Death is coming and, of course, there’s an app for that. It’s called Life Clock. If Apple allows third-party faces for its Apple Watch—and this is a big if—Life Clock will be able to live on your wrist, counting down the seconds to your ultimate demise.
Life Clock is not altogether macabre. In the same way that skydiving is an activity that affirms your vitality by putting you in touch with mortality, so too does Life Clock. It calculates your life expectancy based on a number of variables and, as you do healthy activities like working out, adds to that number. “By reminding us of the future,” writes Wired’s Kyle VanHemert, “a watch face could help us make healthier decisions in the present.” The watchface, then, is the quantified self movement with some ambient fear in the background. You can also think of it as Freud’s competing life and death instincts (eros and thanatos) mounted on your wrist.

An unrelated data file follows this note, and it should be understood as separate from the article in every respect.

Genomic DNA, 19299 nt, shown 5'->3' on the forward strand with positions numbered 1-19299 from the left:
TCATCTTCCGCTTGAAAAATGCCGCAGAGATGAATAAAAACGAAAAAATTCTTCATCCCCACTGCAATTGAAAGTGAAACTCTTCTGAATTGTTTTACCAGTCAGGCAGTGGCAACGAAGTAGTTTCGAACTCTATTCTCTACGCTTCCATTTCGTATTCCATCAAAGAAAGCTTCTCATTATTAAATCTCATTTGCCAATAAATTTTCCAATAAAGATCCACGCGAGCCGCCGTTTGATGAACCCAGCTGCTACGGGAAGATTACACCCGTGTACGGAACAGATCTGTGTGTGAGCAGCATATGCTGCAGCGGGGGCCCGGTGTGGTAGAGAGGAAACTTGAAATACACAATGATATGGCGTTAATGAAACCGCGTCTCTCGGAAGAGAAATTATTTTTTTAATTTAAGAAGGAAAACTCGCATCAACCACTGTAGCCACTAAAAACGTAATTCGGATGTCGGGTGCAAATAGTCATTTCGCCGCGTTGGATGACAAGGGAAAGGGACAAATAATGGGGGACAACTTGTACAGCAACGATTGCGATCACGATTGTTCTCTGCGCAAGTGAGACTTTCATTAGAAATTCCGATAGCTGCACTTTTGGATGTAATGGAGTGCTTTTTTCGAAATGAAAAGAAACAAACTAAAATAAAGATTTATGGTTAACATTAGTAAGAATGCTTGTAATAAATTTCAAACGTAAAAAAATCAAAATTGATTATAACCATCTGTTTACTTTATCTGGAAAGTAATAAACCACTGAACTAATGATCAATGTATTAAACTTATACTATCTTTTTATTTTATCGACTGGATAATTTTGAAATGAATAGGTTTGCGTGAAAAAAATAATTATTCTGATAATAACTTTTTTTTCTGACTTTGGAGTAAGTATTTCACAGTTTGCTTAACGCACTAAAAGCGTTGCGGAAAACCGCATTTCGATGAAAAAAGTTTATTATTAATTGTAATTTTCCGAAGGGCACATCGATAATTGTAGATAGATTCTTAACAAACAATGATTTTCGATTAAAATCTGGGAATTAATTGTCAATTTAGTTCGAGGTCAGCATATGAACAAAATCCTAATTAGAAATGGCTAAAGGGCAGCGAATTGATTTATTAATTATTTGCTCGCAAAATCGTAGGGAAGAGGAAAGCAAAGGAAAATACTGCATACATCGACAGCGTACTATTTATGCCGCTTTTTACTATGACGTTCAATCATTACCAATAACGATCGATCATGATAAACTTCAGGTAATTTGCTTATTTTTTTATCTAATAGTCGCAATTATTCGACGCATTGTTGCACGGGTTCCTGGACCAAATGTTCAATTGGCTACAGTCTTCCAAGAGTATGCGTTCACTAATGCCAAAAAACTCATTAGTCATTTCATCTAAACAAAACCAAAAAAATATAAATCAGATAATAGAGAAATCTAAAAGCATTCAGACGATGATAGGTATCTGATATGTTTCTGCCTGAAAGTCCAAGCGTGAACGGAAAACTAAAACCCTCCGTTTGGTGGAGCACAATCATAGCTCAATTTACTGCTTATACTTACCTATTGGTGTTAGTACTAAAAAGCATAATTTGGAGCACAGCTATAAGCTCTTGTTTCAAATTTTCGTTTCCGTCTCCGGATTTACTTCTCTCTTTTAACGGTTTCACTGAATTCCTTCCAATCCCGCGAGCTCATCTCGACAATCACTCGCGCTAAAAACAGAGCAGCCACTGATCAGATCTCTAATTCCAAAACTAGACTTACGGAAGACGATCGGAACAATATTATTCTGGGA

Maybe Life Clock still sounds a bit dark. Why? We engage with the idea of death all the time, often enjoyably so. Grim Fandango, for instance, is a journey through the “land of the dead”–and a fun one at that. This fascination with the afterlife also permeates the more recent The Absence of Is. How do you think you’ll get to whatever comes after death? You do know death is coming, don’t you?
The day is not the natural, God-given unit for the watch. It represents a conscious choice about how to conceptualize time. In most use cases, this is probably a good choice. But the 24-hour clock and workday are also countdowns towards death. They are simply less explicit than Life Clock. All time leads to death, but that doesn’t prevent you from interrogating your relationship with death, as you can in Grim Fandango or The Absence of Is. Life Clock is simply the logical extension of that phenomena.